Bringing in huge relief for foreign portfolio investors, finance minister Arun Jaitley on Thursday said that income arising out of transactions in securities market will be treated as capital gains and not business income for taxation purpose. This essentially puts an end to the discretion that tax officers enjoyed while taxing FII income in India.
The amendments, effective from April 1, 2015, will put an end to the uncertainty in tax treatment of FIIs, who pumped in an aggregate of Rs 79,709 crore in the Indian securities markets in 2013-14. The move will also help the FIIs in taking advantage of the double taxation avoidance agreement India has with low-tax jurisdictions like Mauritius, which exempt capital gains from taxation. “Fund managers may now be able to relocate to India without creating additional tax risk for the funds. This may also lead to increase in economic activity in India and thereby aid revenue collection,” Suresh Swamy, executive director, PwC India said.
Presenting the Budget in Parliament, Jaitley said the government will work towards improving the tax-to-GDP ratio and providing a “stable and predictable taxation regime”, which will be investor-friendly and spur growth. The government has set a direct tax collection target of Rs 7,58,421 crore for 2014-15.
While the retrospective amendments on indirect transfers introduced in 2012 have not been rolled back, the finance minister clarified, “Henceforth, all fresh cases arising out of the retrospective amendments… coming to the notice of the assessing officers will be scrutinised by a High Level Committee to be constituted by the CBDT before any action is initiated in such cases.”
Rahul Garg, leader direct tax, PwC India, said this will strengthen the investor confidence in the economy and would protect interest of both the revenue department and taxpayers. However, reacting to the development, Vodafone said it will continue the process of international arbitration initiated under the India-Netherlands Bilateral Investment Treaty. In a bid to mobilise additional revenue and encourage savings, the government also increased the long-term capital gains tax rate from 10 per cent to 20 per cent, while increasing the tenure of short term capital gains from one year to three years for debt-oriented mutual funds and unlisted security, effective from April 1, 2015.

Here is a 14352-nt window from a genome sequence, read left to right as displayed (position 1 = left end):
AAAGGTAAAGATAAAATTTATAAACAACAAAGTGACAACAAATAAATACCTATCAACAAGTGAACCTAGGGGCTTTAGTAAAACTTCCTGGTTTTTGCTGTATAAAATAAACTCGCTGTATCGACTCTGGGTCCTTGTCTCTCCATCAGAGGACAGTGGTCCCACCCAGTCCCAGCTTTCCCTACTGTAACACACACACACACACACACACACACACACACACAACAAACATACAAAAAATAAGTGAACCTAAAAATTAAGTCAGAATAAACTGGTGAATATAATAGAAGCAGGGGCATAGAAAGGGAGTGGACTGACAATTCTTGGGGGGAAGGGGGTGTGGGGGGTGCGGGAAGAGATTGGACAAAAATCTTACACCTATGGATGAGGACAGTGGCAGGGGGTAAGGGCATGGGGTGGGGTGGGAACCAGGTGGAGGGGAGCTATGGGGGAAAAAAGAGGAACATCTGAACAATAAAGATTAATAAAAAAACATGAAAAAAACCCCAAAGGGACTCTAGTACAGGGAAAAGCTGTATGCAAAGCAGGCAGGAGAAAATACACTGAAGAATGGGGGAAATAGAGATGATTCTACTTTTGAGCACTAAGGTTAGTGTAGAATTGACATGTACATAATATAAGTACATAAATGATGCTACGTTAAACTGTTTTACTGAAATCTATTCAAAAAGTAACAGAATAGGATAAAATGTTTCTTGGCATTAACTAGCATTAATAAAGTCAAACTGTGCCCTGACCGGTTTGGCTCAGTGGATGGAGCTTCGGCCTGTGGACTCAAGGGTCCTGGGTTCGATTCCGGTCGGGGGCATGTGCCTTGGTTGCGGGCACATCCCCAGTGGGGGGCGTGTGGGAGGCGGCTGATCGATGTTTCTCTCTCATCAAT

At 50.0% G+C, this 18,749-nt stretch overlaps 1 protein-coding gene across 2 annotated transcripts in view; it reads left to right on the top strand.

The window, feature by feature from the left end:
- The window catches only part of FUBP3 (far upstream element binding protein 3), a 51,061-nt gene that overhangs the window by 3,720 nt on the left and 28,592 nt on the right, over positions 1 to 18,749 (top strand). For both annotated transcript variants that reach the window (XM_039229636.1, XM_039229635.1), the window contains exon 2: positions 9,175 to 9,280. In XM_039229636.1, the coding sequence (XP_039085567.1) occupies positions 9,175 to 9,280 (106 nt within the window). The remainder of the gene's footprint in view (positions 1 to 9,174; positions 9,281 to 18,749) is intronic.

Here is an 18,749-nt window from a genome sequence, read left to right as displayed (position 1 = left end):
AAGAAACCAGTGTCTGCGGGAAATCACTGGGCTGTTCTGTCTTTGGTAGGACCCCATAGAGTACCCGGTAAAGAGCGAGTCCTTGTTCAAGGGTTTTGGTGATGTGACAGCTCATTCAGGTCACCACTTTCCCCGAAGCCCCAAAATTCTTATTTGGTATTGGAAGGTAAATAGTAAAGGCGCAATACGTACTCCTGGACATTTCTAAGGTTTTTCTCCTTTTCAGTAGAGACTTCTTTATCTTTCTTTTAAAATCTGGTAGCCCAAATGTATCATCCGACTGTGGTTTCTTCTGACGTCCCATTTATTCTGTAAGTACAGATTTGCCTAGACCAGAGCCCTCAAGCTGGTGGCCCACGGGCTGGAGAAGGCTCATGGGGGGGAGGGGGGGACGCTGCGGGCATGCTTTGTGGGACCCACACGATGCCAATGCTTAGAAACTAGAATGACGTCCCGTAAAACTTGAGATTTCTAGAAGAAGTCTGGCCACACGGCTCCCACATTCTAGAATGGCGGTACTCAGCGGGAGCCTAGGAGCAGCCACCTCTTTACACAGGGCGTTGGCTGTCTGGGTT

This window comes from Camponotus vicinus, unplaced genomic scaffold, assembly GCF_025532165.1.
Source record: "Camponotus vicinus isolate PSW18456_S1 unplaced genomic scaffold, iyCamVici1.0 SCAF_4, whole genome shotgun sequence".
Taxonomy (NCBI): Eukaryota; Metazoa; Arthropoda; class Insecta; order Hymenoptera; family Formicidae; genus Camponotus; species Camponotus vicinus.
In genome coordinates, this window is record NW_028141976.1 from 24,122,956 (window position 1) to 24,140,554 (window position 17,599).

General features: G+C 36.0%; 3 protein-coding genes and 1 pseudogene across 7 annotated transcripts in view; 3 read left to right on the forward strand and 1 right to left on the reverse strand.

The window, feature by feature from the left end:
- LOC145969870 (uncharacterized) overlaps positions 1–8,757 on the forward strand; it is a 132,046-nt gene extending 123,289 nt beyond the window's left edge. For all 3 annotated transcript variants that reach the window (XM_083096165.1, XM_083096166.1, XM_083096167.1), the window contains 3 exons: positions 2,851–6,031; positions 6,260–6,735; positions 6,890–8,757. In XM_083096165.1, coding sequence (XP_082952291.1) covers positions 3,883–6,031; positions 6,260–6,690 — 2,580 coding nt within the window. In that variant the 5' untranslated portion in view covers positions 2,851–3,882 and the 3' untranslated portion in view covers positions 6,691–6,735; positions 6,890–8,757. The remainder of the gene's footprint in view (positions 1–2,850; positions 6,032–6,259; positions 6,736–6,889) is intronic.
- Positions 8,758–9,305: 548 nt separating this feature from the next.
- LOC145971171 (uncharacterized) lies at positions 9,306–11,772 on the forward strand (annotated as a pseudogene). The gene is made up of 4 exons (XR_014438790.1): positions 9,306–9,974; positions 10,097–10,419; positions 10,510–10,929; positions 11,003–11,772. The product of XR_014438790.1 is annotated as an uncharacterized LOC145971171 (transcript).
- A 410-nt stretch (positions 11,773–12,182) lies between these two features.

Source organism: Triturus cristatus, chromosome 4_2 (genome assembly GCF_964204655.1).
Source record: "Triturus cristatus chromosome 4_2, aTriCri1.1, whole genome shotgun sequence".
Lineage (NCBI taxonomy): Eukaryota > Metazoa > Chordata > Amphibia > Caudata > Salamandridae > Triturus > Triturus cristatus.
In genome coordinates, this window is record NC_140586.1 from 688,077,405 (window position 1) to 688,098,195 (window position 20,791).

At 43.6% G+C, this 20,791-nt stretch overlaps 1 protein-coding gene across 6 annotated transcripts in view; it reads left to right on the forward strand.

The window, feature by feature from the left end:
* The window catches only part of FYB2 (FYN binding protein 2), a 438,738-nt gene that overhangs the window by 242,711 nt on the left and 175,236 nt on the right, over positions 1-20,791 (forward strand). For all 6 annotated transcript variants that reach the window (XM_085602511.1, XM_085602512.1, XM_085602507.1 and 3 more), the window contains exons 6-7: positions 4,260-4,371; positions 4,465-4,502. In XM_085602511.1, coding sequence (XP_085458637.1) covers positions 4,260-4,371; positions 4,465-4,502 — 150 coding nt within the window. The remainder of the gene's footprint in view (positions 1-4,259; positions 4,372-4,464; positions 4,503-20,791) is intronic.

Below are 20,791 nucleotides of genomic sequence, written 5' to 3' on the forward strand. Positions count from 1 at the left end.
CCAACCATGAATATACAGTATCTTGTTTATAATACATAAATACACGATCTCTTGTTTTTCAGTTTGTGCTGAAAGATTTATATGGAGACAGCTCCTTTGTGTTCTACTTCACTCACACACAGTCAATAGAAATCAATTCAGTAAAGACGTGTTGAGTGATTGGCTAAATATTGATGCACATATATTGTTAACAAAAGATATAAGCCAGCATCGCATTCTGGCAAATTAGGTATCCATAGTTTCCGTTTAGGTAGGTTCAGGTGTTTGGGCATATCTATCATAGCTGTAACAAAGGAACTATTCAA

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The measures taken by the government on the direct tax front will lead to a net revenue loss of Rs 22,200 crore. “This leads to the closure of tax arbitrage. This directs the energies of the mutual fund industry from short to long term; and towards more stable investible inflows,” said Sandesh Kirkire, CEO, Kotak Mutual Fund.
On dividend payment, the government tweaked the computation formula, a step which will increase the tax outgo for dividend-paying companies. Essentially, the finance ministry has tried to apply “tax on tax by grossing up”, according to Sameer Gogia, director, Deloitte Haskins and Sells LLP. “By doing this, the government will get additional revenue, which was hitherto lost due to difference in the base of income distributed,” he said. The FM also announced a series of taxpayer-friendly steps, including allowing resident taxpayers to obtain advance rulings with regard to their income tax liability, which was so far available only for non-residents and PSUs.